Intellectual Property and the Limits of Antitrust
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Intellectual Property and the Limits of Antitrust

A Comparative Study of US and EU Approaches

Katarzyna Czapracka

This book examines the growing divergences between the EU and the US in their approach to antitrust law enforcement, particularly where it relates to intellectual property (IP) rights.
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Chapter 3: (Mis)use of regulatory procedures and IP

Katarzyna Czapracka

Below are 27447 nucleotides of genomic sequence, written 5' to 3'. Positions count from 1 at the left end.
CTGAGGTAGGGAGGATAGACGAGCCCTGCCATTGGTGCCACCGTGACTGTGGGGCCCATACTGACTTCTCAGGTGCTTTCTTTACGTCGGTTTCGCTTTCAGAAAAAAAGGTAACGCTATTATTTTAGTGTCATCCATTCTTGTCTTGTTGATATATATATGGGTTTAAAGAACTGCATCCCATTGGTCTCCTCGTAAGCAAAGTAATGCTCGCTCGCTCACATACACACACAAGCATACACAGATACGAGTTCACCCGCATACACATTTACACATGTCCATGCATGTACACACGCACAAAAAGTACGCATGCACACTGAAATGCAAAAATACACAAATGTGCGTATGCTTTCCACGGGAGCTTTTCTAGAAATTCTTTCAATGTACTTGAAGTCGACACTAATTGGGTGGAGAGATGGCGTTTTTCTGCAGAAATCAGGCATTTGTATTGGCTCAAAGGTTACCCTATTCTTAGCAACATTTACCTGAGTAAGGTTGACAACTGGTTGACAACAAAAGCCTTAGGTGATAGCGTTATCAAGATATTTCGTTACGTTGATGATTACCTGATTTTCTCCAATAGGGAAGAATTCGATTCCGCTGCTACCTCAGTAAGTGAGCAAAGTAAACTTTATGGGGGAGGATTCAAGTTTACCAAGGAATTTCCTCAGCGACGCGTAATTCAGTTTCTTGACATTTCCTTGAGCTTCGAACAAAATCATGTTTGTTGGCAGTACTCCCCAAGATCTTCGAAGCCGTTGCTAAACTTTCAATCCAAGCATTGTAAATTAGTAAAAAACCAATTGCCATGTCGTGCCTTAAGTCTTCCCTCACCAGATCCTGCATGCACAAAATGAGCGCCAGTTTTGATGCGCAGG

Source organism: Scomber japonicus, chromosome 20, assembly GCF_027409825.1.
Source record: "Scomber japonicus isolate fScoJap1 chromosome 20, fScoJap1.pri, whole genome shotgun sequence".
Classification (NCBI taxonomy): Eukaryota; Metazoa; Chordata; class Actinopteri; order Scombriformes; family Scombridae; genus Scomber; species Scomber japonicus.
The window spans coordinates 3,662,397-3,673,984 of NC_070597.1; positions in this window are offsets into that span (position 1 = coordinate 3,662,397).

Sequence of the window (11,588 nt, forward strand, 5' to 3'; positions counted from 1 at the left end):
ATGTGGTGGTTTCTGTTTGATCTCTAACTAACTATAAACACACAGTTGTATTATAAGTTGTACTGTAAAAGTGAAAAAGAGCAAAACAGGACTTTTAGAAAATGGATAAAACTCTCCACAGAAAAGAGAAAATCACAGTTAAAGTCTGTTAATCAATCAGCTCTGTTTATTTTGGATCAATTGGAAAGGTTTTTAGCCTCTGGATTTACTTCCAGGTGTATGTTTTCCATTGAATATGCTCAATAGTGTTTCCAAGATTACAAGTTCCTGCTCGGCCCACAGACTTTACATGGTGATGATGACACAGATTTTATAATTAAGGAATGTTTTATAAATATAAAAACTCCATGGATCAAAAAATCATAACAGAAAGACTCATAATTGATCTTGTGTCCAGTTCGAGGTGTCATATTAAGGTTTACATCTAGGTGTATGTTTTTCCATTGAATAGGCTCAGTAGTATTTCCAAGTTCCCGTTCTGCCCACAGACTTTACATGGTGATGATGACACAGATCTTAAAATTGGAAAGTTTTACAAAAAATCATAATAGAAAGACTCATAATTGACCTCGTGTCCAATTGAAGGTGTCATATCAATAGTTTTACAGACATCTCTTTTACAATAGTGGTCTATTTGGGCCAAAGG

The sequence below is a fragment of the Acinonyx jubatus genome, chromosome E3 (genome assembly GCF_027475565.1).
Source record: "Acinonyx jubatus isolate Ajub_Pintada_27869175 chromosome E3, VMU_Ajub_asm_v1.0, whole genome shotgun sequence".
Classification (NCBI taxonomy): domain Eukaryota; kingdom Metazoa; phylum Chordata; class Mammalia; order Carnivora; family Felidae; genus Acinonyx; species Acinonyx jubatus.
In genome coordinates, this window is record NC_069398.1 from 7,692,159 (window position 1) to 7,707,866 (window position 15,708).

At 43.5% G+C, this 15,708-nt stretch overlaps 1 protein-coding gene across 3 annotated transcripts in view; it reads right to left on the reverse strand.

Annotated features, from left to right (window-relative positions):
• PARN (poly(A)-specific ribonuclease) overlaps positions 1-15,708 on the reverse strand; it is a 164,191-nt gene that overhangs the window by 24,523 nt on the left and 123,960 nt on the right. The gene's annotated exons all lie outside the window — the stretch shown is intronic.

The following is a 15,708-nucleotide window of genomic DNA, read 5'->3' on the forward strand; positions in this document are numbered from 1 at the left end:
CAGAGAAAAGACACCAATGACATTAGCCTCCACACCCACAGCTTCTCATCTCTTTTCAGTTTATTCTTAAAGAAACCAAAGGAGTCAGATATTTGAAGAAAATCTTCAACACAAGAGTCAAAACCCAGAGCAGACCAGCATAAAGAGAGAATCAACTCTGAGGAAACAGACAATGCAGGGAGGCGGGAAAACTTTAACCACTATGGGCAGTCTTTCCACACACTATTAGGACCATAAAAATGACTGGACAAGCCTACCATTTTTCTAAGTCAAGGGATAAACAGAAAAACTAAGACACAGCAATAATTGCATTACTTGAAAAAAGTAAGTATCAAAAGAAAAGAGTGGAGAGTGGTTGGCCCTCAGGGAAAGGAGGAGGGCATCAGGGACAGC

The focus of this chapter is on how the approaches to state-created distortions have influenced the application of antitrust law to unilateral conduct involving the acquisition or enforcement of IP rights in Europe and in the United States. As explained above, enforcement of valid IP rights is largely immune from antitrust scrutiny in the US and the foremost means to challenge anticompetitive unilateral use of IP rights is to allege that they have been improperly acquired or enforced.1 Yet, use of regulatory procedures to achieve exclusionary goals does not, as such, constitute a Sherman Act violation, with the narrow exception of obtaining a patent by fraud on the PTO.2 By contrast, EU antitrust enforcers challenge the use of regulatory procedures and legal enforcement of rights by dominant companies if it has an exclusionary objective. For example, in Compagnie Maritime Belge, the ECJ held that requesting a public authority to enforce an agreement giving exclusive rights to a private company was an Article 82 violation. On a number of occasions, the ECJ intervened in the way dominant companies exercised their exclusive rights. In General Motors3 and British Leyland,4 the Court held that these car producers, which had a legal monopoly to confirm that a car of their own make conformed to a previously approved type vehicle, abused their dominant position by charging excessive prices for issuing the certificate of conformity. In Télémarketing, a state-owned company granted exclusive rights in a particular market was found to have violated Article...

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